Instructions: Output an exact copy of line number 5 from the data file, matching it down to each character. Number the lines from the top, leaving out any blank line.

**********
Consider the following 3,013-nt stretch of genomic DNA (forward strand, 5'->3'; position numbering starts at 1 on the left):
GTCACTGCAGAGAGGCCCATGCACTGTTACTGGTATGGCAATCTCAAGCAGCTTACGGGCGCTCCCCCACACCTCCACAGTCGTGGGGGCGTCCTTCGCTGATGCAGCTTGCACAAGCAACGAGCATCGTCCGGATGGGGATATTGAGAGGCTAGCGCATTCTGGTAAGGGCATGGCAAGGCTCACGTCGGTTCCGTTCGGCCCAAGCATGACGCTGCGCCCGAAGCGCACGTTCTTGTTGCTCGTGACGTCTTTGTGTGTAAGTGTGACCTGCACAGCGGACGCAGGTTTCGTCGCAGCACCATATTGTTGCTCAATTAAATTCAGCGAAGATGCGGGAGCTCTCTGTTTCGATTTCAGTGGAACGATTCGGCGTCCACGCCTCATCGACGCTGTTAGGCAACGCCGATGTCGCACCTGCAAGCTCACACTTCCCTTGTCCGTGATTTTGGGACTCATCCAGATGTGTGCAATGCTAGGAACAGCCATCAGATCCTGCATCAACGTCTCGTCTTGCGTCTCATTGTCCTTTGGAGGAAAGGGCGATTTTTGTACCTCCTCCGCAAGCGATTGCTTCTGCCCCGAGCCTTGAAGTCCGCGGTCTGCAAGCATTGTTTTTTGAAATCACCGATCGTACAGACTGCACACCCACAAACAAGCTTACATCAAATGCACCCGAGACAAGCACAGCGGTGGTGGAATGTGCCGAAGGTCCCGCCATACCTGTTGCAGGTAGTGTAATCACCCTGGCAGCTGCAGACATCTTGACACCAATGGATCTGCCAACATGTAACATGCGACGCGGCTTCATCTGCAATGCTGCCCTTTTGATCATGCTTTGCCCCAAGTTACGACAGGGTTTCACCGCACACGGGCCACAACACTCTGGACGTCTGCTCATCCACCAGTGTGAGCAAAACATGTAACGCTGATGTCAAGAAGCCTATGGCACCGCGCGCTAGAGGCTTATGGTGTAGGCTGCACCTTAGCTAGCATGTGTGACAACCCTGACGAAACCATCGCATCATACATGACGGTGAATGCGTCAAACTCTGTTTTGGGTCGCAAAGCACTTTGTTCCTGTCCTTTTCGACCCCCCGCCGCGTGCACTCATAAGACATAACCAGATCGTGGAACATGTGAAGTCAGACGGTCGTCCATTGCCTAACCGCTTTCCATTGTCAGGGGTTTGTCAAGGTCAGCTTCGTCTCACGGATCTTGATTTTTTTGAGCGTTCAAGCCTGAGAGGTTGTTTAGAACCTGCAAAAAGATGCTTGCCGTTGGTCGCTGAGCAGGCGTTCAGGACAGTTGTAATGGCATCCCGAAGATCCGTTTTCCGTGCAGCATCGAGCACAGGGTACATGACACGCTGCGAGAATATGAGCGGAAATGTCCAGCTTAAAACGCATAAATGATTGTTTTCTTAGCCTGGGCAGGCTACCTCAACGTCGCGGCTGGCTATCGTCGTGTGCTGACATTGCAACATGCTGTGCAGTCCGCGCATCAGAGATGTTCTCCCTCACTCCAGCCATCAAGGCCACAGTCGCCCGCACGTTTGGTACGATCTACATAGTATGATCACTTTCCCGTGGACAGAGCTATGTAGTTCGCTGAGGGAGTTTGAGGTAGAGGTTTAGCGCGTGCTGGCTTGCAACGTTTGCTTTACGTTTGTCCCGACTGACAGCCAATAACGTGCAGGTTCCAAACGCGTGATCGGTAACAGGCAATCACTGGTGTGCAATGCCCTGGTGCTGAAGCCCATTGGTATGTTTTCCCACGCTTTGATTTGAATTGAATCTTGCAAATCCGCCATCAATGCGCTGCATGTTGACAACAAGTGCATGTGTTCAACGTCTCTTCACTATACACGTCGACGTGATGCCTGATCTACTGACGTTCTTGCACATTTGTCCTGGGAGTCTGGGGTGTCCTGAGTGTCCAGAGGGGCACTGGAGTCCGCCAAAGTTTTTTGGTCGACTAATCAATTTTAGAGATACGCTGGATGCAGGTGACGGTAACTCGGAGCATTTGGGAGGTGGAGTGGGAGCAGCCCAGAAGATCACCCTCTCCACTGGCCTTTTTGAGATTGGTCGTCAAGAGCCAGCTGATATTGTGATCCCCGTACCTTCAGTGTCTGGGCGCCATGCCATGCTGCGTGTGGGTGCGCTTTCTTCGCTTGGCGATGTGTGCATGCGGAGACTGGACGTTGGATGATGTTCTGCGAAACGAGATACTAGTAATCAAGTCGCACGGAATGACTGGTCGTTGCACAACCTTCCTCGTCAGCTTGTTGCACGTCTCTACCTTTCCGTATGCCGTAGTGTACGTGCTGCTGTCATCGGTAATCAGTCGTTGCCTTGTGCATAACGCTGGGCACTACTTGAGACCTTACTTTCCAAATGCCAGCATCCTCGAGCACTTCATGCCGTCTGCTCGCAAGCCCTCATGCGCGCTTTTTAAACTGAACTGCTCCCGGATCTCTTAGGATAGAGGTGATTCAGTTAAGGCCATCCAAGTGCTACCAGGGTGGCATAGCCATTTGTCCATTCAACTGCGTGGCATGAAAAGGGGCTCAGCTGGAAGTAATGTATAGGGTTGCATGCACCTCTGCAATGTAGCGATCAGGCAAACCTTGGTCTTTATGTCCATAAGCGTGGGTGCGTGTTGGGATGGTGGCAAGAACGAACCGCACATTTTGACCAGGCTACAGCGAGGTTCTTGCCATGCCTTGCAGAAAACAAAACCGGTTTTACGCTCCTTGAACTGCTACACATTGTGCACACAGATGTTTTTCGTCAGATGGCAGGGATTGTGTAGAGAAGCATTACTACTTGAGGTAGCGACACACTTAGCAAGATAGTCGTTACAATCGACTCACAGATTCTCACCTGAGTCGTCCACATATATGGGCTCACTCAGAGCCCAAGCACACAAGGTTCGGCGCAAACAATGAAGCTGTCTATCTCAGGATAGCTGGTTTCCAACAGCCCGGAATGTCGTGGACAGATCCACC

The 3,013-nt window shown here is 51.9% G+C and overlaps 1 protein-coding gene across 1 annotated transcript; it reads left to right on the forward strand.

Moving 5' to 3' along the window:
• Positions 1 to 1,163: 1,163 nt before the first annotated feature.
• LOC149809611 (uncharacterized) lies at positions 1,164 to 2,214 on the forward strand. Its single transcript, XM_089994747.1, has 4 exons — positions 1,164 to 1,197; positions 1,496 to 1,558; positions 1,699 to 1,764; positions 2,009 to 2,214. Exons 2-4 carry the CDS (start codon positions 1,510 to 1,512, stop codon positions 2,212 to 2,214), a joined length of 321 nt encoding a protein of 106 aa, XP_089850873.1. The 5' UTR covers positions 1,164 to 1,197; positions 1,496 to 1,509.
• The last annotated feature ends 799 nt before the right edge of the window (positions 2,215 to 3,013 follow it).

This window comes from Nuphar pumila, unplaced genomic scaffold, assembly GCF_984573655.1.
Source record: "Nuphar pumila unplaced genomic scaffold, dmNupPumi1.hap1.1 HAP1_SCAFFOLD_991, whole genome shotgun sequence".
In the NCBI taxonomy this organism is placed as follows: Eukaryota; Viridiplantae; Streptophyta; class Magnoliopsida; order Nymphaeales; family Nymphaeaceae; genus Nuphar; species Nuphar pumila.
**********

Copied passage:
• Positions 1 to 1,163: 1,163 nt before the first annotated feature.